05 February 2018 xPaper

The complication of certification when it comes to FSC

Is FSC as important as it once was? With EUTR guaranteeing legality, the burden of auditing and FSC adopting new policies, printers may no longer benefit from membership.

Five years after the European Union Timber Regulation came into force, forestry standards bodies PEFC and FSC show no sign of disappearing. These emerged at the end of the last century as a means of certifying that timber and pulp was being produced from properly managed and sustainable resources.

At the time forests, particularly in the emerging countries might be clear cut, mountains stripped of tree cover and peat bogs drained with no thought of managing the resources for future generations.

The Forestry Stewardship Council became the force to change this by recognising those forests which were managed with proper consideration for the environment. It would freeze further damage to the rain forests in particular by refusing to endorse any further development for commercial exploitation, either as trees for timber or for fibre to be used in pulp, biofuels, fabrics or other purpose.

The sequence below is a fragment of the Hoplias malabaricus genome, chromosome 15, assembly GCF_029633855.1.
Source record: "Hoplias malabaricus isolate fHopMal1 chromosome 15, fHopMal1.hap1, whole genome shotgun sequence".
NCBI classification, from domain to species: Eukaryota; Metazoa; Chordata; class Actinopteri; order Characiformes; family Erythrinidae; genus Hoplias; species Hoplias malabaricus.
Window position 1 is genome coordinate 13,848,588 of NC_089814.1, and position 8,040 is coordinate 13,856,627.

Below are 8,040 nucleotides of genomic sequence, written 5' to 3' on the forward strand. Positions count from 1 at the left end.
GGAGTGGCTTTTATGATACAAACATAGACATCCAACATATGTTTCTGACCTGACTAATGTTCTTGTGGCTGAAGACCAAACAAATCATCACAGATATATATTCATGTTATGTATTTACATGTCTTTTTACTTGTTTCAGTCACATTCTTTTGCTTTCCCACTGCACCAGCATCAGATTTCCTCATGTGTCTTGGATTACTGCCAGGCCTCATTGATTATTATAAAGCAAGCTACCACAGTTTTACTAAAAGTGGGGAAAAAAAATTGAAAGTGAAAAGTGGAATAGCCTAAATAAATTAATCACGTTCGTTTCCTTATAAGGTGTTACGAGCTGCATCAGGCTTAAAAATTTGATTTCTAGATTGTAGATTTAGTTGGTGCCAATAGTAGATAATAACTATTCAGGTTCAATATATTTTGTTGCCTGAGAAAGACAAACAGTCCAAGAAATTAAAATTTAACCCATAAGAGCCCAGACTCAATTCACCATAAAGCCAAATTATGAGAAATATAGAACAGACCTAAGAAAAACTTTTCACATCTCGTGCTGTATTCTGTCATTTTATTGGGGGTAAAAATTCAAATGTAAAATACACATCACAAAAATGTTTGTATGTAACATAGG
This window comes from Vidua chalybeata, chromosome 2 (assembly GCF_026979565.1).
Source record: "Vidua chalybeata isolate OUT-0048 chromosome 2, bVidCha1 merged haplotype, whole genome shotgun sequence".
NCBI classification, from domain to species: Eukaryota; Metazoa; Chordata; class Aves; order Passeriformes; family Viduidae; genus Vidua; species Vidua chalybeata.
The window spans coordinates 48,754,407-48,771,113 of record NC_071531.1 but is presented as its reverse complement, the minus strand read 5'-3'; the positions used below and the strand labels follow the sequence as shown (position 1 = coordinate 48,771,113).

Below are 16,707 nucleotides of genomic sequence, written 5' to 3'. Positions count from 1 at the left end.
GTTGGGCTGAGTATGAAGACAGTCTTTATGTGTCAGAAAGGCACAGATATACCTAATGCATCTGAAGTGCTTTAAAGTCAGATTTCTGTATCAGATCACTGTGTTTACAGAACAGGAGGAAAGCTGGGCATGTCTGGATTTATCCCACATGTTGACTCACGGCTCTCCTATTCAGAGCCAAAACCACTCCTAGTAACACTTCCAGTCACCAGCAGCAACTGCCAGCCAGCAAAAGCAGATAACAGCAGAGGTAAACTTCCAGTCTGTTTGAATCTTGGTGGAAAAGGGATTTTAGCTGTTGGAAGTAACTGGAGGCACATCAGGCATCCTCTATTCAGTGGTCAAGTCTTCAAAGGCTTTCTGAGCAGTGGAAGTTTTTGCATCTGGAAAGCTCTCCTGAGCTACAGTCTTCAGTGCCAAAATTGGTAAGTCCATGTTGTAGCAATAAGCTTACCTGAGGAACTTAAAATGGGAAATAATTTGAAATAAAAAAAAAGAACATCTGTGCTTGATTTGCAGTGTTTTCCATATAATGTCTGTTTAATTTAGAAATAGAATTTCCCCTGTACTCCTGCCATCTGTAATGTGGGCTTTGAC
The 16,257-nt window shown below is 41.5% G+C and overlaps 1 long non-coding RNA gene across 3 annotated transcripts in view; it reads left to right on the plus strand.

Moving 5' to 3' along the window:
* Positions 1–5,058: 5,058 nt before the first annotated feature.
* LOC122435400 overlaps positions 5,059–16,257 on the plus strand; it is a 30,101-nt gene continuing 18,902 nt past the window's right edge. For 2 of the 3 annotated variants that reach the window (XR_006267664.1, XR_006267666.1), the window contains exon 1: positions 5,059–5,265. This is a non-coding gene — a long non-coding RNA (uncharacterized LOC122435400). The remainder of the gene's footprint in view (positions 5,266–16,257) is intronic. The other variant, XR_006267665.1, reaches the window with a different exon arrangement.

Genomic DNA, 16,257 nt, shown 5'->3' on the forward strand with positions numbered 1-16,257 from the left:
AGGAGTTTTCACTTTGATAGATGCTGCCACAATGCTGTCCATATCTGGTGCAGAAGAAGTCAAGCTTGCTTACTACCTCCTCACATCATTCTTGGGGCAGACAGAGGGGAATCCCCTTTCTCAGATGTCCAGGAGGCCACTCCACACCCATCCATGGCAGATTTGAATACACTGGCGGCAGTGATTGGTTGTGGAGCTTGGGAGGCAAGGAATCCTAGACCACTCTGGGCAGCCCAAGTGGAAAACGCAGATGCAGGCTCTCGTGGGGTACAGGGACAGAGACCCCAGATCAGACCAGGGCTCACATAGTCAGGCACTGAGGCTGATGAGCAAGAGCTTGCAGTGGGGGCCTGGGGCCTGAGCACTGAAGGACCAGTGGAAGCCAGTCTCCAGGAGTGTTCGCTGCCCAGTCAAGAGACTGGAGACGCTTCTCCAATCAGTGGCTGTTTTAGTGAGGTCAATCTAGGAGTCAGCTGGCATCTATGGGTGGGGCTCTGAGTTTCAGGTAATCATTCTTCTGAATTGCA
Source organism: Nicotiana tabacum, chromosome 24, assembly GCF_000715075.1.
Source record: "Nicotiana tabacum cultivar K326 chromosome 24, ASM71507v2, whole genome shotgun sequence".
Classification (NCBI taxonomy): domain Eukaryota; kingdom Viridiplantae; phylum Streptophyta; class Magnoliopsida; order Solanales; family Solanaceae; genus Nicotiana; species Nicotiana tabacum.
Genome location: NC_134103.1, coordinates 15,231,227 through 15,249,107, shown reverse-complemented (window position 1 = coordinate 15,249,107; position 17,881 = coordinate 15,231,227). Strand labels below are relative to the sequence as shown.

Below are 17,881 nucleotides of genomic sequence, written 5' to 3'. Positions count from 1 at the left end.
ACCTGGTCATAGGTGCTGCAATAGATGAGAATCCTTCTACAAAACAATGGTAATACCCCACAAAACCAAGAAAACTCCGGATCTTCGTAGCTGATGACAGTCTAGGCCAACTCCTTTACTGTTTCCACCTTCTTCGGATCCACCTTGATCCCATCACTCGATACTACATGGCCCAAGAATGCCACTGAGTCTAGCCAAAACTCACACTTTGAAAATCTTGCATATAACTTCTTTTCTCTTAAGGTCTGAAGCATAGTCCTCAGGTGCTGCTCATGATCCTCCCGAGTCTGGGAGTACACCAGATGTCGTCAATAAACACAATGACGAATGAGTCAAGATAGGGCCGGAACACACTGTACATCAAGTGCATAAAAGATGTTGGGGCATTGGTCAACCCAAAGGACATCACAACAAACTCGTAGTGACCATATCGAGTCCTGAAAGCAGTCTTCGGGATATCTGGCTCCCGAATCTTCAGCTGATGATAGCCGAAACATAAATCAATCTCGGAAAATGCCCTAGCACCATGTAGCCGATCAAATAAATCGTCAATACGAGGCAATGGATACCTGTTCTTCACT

FSC gained its first major victory when JK Rowling insisted that FSC paper be used for the Harry Potter books, followed by Ikea’s declaration that its catalogues would use FSC certified paper.

Other clamoured to join in, demanding more pulp than was available at the time. It led to an odd situation where a mill might source 50% of its pulp from certified sources and 50% from unregulated pulp. It meant that 50% of output could carry the FSC logo and 50%, even though exactly the same paper produced at the same time, could not. The FSC material would go to markets which demanded the accreditation, the UK being prime territory.

However, the arrival in 2013 of the EUTR has changed things. It is illegal to handle or import forest products in the EU that have not come from legally recognised sources. End users can be reassured that the furniture, timber or paper is not the result of illegal forest clearances or rain forest destruction.